Nandan Nilekani (Image: PTI)
Infosys co-founder Nandan Nilekani wants India to accept cryptocurrencies as an asset class, a strong sign of its growing acceptance in India even as it faces regulatory uncertainty.
“Just like you have some of your assets in gold or real estate, you can have some of your assets in crypto. I think there’s a role for crypto as a stored value but certainly not in a transactional sense,” he told the Financial Times in an interview.
Nilekani, currently chairman of software giant Infosys and architect of the Aadhaar identity system in India still does not endorse cryptocurrencies as a mode of payment or as a substitute to government currency because of its volatility and energy zapping nature, FT said.
If the government legalises cryptocurrencies , it would allow “the crypto guys to put their wealth into India’s economy,” he said.
Nilekani has held this stance for a while. During a conversation with angel investor Balaji Srinivasan and Karthik Reddy of Blume Ventures in March, Nilekani said “We should think of crypto as an asset class and allow people to have some crypto. Crypto as a transaction medium will not work as fast as UPI, which is targeting a billion transactions a day. But crypto has enormous capital.”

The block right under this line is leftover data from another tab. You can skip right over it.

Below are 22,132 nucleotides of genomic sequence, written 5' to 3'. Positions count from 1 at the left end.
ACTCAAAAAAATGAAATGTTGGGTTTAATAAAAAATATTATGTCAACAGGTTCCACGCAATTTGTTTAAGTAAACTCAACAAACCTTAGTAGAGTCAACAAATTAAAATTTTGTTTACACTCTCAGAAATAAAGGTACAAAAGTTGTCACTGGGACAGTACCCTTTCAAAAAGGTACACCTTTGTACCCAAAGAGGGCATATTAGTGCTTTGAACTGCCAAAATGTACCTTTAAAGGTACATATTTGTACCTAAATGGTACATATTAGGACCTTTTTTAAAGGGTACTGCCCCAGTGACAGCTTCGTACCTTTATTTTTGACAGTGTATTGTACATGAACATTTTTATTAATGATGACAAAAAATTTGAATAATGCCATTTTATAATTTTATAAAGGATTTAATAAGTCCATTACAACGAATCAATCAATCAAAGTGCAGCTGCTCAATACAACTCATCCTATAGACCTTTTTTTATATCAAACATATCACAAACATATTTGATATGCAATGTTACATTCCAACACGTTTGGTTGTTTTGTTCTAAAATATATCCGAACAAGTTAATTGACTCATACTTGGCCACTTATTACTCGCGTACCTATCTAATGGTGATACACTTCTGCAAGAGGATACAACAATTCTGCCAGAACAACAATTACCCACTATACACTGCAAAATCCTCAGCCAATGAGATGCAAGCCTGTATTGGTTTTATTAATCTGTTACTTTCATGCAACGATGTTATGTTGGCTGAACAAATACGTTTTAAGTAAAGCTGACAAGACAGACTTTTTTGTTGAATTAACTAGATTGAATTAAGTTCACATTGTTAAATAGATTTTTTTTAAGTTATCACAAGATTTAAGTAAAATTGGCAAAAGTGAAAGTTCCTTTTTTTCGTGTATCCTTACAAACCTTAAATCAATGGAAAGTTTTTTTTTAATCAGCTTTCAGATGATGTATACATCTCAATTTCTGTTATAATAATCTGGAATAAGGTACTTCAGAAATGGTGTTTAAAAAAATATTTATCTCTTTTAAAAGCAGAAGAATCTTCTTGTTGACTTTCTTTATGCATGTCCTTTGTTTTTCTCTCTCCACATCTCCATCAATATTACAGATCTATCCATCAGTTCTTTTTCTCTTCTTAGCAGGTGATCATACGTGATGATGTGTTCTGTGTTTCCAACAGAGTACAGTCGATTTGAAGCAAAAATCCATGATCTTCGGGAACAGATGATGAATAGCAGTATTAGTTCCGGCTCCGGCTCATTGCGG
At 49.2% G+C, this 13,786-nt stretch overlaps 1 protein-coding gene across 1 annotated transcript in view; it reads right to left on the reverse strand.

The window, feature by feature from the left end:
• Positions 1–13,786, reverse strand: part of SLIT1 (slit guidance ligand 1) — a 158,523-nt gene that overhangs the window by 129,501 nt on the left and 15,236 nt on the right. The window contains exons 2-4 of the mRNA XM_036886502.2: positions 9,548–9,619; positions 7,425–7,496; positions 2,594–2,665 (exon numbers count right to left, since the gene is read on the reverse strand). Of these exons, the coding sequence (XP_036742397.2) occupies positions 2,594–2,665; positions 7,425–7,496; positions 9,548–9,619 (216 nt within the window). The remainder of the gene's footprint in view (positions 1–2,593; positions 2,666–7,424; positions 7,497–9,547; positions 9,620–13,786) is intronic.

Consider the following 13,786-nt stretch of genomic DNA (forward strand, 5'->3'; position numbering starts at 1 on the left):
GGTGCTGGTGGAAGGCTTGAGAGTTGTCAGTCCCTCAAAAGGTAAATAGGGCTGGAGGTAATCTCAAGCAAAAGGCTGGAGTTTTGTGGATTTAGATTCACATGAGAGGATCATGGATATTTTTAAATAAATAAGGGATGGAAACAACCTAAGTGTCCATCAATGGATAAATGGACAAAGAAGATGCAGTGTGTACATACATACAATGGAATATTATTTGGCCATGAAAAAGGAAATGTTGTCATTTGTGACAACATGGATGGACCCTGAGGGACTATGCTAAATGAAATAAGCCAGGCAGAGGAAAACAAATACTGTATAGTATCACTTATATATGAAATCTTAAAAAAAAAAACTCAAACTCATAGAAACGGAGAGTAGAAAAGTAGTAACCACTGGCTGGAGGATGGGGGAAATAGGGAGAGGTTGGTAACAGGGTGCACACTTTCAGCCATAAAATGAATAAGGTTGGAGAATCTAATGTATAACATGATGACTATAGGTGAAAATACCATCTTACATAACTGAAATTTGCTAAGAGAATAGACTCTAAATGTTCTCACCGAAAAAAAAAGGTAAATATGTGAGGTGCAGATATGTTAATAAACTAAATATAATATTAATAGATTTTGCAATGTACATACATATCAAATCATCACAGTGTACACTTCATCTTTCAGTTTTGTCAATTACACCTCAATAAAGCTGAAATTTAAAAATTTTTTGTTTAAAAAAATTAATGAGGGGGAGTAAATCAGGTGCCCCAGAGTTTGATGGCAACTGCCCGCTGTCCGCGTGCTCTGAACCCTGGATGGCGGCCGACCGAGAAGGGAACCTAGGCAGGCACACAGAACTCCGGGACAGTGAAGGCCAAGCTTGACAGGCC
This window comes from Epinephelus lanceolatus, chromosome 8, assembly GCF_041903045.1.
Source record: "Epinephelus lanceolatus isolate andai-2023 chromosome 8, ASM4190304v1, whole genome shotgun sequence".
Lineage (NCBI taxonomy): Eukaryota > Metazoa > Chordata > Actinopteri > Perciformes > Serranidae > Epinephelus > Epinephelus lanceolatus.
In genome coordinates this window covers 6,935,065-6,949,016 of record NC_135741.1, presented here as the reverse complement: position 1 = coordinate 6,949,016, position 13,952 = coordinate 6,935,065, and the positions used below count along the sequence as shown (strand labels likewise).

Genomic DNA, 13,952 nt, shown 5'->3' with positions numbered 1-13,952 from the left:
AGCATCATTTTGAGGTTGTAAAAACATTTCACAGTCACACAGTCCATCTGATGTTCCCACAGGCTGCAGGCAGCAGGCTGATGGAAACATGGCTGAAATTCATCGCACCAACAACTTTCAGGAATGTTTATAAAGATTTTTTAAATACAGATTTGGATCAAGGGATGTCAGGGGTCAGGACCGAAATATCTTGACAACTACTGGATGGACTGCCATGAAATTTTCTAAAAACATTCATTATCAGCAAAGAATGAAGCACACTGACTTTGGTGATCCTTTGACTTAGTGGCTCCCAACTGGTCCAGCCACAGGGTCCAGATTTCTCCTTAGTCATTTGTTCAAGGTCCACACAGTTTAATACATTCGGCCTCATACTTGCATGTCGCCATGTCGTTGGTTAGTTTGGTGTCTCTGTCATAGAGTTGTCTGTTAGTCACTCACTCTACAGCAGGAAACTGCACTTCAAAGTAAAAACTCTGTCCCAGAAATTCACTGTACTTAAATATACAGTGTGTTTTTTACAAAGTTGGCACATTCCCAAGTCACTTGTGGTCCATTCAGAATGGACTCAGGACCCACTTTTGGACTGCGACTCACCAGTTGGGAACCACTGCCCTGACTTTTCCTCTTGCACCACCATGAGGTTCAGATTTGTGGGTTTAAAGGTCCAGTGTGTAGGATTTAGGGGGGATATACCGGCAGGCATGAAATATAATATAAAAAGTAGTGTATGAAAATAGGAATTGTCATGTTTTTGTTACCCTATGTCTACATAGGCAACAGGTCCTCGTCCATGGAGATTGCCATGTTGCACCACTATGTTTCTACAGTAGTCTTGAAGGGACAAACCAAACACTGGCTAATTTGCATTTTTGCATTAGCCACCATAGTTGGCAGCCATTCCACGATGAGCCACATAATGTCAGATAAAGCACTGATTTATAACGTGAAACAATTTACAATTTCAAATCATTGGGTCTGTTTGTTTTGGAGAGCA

“Indian regulators are also considering a Central Bank Digital Currency or CBDC. I am not sure if we need a private stable coin or if a digital rupee will be good enough. We need to look at how it will help Indians, how MSMEs can access capital using Bitcoins. No amount of tech is going to sway anyone's view,” he added in that conversation.
Nilekani throwing his weight behind cryptocurrencies could help the industry which has been clamouring for regulation for the few months when cryptocurrency investment activity is hitting record levels.
Banks however have not endorsed cryptocurrencies and mailed some customers a few weeks ago, saying their accounts will be suspended. They were following the Reserve Bank of India’s 2018 order banning cryptocurrencies, although the Supreme Court had recently struck down that order.
The RBI then clarified that banks cannot use that order to stop supporting cryptocurrency transactions.
As the industry awaits regulation, crypto players also said last week
that they will self regulate, with the Internet and Mobile Association setting up a formal board to review issues, apply best practices and come as close to formal regulation as possible.